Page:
About a decade we were all praying the Prayer Of Jabez.  We asked God to enlarge our borders, increase our territory, and expand our influence.  We still pray this.  So what happens if God actually does it?

I have much compassion for Texas A&M quarterback Johnny Manziel.  One year ago he was a redshirt freshman just trying to earn a starting job.  Today, he is a Heisman Trophy winning quarterback and one of the most famous people in America.  That is quite a change in visibility and popularity for a 20-year-old young man.

I cringe when I think of the maturity level and emotional capacity I possessed at age 20.  If there were to be a sea of people following me with cameras and cell phones to Economics class on a daily basis, let’s just say I would be the lead story on SportsCenter basically every evening.  I would have been an embarrassment to myself, my family, the school, and my Lord.  I don’t condone Manziel’s partying but I have compassion for him.

While Manziel provides a quite visible and extreme example of celebrity, all leaders with growing platforms are susceptible to the dangers of their growing influence.  The notoriety, the demands of your time, trust issues, people tugging at you, and increased opportunity cause changes not only in your lifestyle and psyche but those you love as well.

On the same day Wright Thompson of ESPN wrote his amazing article The Trouble With Johnny, I read the following in my devotional time:

“The report went around concerning Him (Jesus) all the more; and great multitudes came together to hear, and to be healed by Him of their infirmities.  So He Himself often withdrew into the wilderness and prayed.” – Luke 5:15-16

Did you notice the progression of these verses:

  • Jesus healed a man of leprosy in the previous verses.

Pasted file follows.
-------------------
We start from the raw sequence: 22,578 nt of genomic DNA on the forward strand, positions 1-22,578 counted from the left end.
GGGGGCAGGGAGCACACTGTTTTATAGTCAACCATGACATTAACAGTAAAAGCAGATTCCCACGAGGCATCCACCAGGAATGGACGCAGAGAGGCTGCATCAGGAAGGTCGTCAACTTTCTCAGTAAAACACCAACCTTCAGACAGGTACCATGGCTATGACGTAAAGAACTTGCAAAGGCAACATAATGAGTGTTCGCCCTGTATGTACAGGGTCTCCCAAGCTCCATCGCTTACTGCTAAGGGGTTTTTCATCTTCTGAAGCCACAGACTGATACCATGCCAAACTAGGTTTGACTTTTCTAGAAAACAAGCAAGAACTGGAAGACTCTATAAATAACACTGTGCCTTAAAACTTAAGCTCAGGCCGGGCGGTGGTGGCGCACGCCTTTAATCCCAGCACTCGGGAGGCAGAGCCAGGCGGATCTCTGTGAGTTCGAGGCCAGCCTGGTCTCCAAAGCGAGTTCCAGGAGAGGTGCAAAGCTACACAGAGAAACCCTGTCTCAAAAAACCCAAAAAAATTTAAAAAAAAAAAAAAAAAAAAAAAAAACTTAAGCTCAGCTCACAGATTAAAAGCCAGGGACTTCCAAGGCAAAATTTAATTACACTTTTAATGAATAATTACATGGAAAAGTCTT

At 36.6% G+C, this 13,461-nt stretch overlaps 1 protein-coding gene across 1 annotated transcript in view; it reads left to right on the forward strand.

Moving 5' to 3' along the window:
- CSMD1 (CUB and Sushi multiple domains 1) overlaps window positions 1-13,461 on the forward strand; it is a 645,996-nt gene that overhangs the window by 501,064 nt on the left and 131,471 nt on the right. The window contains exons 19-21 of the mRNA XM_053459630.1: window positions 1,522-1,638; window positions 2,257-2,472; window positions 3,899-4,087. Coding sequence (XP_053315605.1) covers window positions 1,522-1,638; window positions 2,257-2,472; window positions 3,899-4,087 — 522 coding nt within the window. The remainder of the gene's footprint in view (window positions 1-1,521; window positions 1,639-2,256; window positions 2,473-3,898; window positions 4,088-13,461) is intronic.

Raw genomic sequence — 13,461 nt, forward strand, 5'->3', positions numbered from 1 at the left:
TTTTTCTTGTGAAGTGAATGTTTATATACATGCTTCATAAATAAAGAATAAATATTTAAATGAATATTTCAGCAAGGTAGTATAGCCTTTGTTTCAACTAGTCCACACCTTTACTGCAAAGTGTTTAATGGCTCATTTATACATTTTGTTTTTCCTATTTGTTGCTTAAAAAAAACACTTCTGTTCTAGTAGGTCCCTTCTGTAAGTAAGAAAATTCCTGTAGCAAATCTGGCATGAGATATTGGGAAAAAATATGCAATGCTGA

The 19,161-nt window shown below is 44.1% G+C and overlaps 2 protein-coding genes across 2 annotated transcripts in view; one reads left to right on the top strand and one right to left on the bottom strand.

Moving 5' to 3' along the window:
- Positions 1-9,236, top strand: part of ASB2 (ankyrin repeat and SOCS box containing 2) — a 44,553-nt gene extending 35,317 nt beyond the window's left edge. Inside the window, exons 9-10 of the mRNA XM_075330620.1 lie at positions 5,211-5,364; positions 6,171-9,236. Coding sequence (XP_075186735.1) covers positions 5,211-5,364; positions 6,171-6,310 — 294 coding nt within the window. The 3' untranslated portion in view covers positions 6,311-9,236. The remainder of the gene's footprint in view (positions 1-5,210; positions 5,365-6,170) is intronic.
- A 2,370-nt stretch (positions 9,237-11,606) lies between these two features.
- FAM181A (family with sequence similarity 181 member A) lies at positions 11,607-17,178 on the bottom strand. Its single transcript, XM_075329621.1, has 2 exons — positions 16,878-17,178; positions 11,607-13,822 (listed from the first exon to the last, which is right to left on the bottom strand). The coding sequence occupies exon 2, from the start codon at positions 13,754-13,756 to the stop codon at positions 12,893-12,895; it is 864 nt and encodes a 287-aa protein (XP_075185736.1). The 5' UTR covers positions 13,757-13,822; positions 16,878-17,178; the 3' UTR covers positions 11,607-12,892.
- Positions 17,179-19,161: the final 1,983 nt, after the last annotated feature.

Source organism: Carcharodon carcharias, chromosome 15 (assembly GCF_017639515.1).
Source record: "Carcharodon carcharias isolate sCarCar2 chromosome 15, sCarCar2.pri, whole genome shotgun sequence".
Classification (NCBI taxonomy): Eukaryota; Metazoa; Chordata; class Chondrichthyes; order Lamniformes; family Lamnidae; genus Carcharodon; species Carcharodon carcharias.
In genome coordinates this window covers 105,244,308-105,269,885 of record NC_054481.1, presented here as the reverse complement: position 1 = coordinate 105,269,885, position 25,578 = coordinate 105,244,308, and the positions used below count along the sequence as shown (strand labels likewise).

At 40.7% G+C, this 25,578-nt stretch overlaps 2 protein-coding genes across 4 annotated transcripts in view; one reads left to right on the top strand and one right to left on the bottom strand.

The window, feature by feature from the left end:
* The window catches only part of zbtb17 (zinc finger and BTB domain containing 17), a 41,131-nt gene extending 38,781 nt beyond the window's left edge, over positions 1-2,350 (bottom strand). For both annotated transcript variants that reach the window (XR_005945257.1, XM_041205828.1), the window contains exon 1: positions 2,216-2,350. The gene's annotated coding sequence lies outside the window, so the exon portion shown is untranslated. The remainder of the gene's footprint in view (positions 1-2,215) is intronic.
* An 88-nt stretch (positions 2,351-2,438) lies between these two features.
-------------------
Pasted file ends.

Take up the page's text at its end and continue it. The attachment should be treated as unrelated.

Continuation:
• The reports of Him spread.
  • Great multitudes began to appear.
  • Great multitudes wanted a piece of Him.
  • Then Jesus often withdrew and prayed.

Using Jesus as an example, as the intensity of a leader’s platform grows, the leader must have equal intensity for times of retreat, solitude, and spending time in prayer with God.

Once again, I cannot imagine what it is like to be Johnny Manziel and don’t even pretend to understand his level of celebrity.  But if I could give him one piece of advice (not like everyone in world already is), I would say the following:

“Johnny, I can’t imagine the challenges you are facing with your popularity.  But I know Jesus understands.  He has been there.  And I have it under good authority He would say something like this to you:

‘Johnny, first I want you to know that I love you more than you can imagine.  When my popularity began to soar, there were just times I needed to retreat to a place of solitude and pray all night.  Johnny, when the crowds get crazy and you think there is nowhere to hide, you’re wrong.  You can go into the woods, go to your parent’s house, or just go somewhere quiet and call me.  I don’t want anything from you except just to hang out. But get away from the crowd.  Get some solitude.  Get some space and margin to reflect and just talk to me.  I’d listen and I’d fill you with what you need to handle the popularity.  Without me, the demands of celebrity will absolutely consume you.  I would hate for that to happen.  I’ve got a better plan that you would love.'”

That is good advice for not only Johnny Manziel but all leaders with growing influence.  Jesus modeled that solitude and times of prayer are the only things that will sustain our increasing leadership responsibilities.  Apart from Jesus and time with Him, our growing influence can consume us.

Can you relate?  How are you managing your increasing level of influence?


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